We pick R.E.M.'s top five political songs
Listening to Michael Stipe mumble his way through R.E.M.'s brilliant but aptly titled debut, Murmur (1983), it's hard to imagine the band ever getting a clear message across. But Stipe's deliberately dicey diction improved, and the then-quartet (reduced to just Stipe, guitarist Peter Buck and bassist Mike Mills since drummer Bill Berry split in '97) went on to become '80s alt-rock's political conscience, speaking out artfully while most mainstream rockers were busy teasing their hair. As R.E.M. conclude their most overtly partisan period yet touring with Bruce Springsteen on the Vote for Change tour and release a new album, Around the Sun, check out their greatest political hits (well, mostly non-hits):
''Cuyahoga'' (Life's Rich Pageant, 1986) ''Let's put our heads together/And start a new country up,'' Stipe croons in this rich, steady-rolling ballad, which uses Ohio's blighted Cuyahoga River to suggest a vanishing natural world. ''Cuyahoga, gone,'' Stipe sings, blanketed by Mills' high vocal harmonies and Buck's tinkling minor chords. And when he adds ''we burned the river down,'' that's no metaphor: The Cuyahoga River caught fire in 1969.
''Exhuming McCarthy'' (Document, 1987) Bilious anti-Reagan rants were a staple of '80s underground rock. Predictably, R.E.M. took a less direct approach. With its throwback garage-rock chords and elliptical lyrics (''Look who bought the myth, by jingo, buy America''), ''Exhuming'' equates the Reagan era with Senator Joe McCarthy's '50s Communist witch hunts. It even uses a sample of lawyer Joseph Welch's famous broadside at the late senator: ''Have you at long last, sir, no sense of decency?''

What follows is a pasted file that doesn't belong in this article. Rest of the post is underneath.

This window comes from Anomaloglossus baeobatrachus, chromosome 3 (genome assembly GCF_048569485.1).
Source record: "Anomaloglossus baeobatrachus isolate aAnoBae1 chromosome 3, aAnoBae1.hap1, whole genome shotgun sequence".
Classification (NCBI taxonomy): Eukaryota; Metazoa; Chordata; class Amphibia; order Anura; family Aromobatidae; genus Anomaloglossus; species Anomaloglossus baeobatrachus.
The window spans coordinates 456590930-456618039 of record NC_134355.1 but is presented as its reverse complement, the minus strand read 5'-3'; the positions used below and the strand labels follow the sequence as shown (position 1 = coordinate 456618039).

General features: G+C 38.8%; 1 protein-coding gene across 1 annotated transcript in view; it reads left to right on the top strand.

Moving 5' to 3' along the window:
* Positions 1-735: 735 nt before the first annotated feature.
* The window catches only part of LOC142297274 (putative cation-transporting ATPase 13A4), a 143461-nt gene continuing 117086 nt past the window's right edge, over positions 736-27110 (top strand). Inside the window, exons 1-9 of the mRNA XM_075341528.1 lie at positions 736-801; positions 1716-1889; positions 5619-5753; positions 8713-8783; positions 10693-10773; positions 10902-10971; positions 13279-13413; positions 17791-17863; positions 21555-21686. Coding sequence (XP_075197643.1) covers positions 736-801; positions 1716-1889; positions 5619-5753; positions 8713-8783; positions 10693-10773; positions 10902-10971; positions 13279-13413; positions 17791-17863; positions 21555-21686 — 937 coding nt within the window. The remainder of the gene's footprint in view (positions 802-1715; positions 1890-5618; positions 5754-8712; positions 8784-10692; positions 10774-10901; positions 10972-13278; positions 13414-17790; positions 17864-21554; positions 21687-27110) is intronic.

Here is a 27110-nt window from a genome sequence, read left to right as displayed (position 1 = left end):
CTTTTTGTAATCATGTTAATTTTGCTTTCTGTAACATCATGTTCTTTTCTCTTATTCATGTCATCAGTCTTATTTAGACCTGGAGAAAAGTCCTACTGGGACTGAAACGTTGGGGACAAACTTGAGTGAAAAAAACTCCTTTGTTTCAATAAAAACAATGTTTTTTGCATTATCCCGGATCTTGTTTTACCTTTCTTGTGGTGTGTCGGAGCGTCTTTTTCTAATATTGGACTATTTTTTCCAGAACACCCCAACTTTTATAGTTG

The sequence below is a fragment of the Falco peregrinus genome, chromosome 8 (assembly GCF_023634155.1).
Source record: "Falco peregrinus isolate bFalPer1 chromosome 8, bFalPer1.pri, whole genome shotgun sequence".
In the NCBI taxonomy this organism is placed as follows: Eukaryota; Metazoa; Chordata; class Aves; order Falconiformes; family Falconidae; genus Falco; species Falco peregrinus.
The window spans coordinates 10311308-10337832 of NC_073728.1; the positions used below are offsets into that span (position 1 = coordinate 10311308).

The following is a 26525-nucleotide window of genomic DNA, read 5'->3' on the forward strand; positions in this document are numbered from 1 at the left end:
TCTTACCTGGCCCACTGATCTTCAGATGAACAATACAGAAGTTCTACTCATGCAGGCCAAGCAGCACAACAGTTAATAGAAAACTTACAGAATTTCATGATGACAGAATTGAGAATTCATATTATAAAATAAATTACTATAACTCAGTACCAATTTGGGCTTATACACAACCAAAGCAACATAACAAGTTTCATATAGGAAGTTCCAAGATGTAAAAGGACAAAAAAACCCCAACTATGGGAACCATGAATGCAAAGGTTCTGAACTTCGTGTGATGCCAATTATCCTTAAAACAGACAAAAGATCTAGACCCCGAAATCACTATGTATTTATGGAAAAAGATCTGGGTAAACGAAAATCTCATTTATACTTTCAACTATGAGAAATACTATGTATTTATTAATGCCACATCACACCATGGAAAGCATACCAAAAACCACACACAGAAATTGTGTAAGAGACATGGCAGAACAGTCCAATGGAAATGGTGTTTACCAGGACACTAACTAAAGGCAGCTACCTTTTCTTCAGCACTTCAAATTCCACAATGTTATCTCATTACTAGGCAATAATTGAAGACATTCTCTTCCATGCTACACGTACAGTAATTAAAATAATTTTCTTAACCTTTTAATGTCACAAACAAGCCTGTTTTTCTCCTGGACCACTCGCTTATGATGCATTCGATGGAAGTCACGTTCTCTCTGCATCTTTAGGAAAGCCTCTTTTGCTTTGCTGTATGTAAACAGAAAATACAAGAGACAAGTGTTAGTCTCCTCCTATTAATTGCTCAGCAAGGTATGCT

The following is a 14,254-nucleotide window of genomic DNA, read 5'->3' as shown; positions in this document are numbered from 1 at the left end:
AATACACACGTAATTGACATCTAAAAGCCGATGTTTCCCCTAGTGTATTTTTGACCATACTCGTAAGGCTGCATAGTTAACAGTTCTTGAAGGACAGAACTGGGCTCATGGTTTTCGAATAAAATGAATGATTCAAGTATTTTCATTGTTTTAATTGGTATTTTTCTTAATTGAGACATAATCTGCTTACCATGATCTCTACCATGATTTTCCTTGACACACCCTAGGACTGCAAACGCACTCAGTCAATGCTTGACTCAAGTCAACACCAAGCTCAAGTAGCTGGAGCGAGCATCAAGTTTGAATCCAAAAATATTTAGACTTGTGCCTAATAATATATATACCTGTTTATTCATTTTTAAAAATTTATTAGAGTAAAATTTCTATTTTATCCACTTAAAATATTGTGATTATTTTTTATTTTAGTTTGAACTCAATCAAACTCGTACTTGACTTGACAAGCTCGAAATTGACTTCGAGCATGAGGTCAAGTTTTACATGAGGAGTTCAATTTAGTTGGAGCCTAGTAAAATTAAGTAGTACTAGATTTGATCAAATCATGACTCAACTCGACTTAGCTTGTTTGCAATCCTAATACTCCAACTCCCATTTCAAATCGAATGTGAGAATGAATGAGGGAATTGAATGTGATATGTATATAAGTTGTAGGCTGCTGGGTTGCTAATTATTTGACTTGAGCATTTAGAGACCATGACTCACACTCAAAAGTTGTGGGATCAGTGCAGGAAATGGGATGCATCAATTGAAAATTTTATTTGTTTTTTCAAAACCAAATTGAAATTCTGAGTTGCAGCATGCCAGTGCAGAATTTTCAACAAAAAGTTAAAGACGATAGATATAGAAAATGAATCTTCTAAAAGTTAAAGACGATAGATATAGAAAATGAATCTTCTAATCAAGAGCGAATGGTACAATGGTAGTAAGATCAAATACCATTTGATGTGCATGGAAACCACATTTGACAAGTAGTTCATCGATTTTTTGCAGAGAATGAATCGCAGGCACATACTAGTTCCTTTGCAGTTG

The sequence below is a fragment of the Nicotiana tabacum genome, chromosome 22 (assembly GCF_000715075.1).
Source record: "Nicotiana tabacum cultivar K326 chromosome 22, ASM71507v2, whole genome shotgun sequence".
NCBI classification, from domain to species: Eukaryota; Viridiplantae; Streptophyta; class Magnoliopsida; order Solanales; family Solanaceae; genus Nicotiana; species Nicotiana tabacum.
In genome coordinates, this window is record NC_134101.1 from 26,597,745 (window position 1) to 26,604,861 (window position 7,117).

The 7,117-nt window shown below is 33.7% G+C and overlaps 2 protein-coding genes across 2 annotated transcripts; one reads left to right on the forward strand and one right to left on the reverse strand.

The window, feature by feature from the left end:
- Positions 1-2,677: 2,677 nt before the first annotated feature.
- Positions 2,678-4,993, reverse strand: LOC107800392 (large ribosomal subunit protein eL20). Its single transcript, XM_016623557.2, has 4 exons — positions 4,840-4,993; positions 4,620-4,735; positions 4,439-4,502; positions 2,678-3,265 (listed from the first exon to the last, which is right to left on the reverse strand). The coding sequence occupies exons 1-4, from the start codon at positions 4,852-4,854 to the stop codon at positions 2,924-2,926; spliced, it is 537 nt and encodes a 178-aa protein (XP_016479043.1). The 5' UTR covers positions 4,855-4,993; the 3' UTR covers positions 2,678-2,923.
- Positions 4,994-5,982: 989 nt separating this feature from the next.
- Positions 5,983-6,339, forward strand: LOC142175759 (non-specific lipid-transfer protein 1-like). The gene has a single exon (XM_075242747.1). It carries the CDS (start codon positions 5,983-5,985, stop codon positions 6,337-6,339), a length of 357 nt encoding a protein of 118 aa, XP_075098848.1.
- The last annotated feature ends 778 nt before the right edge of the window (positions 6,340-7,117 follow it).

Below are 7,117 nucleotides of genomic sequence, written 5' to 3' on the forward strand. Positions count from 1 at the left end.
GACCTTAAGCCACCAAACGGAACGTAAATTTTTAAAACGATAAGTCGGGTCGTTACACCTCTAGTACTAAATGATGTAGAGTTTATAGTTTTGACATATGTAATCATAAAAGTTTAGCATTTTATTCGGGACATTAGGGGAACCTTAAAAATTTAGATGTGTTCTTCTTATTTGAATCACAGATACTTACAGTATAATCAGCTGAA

''Orange Crush'' (Green, 1988) Contrary to what some '80s kids may have thought, R.E.M.'s early radio hit ''Orange Crush'' is not about citrus soda. Instead, the uncharacteristically aggressive tune, complete with a pre-''Smells Like Teen Spirit'' stuttering power riff, is an impressionistic, elliptical condemnation of the Vietnam War (Stipe's dad served). The chorus refers to the chemical weapon Agent Orange, while an interlude laced with sound of helicopters and military chants helps telegraph the song's intent. While never linear, the tune does somehow evoke the dread of war.
''World Leader Pretend'' (Green, 1988) Despite its title and military imagery, this quintessential R.E.M. slow jam again resting on Buck's delicately picked minor chords is more personal than directly political, discussing internal, not external, battles. ''It's high time I've razed the walls that I've constructed,'' Stipe sings, laying out with unusual clarity the tale of a man ready to change his life. But the theme of change can be applied neatly to the larger world as exhibited by the Vote for Change cheers Stipe got for the lines ''This is my life and this is my time.''
''Bad Day'' (The Best of R.E.M., 2003) It seems that being cryptic only goes so far. The rapid-paced lyrical blast of ''Bad Day'' sounds nearly identical to 1987's ''It's the End of the World As We Know (And I Feel Fine),'' but while that tune was nearly incomprehensible, ''Bad Day'' is R.E.M.'s most direct and unmistakable assault. An incensed Stipe rants about a ''Teflon whitewashed presidency'' before concluding: ''We're sick of being jerked around.''
What are your favorite R.E.M. songs?